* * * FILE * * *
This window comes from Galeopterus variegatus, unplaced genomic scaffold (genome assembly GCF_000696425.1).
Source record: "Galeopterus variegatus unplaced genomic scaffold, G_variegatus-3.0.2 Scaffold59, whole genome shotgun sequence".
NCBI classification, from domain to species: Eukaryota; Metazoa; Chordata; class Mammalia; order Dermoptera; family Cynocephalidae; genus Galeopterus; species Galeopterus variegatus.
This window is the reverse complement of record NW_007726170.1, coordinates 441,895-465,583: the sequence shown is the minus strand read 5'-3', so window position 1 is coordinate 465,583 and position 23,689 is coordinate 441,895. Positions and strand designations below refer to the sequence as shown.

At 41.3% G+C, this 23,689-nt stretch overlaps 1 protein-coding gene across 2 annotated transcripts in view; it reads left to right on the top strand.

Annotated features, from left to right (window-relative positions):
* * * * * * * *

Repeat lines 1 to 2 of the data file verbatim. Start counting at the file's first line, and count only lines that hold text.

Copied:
This window comes from Galeopterus variegatus, unplaced genomic scaffold (genome assembly GCF_000696425.1).
Source record: "Galeopterus variegatus unplaced genomic scaffold, G_variegatus-3.0.2 Scaffold59, whole genome shotgun sequence".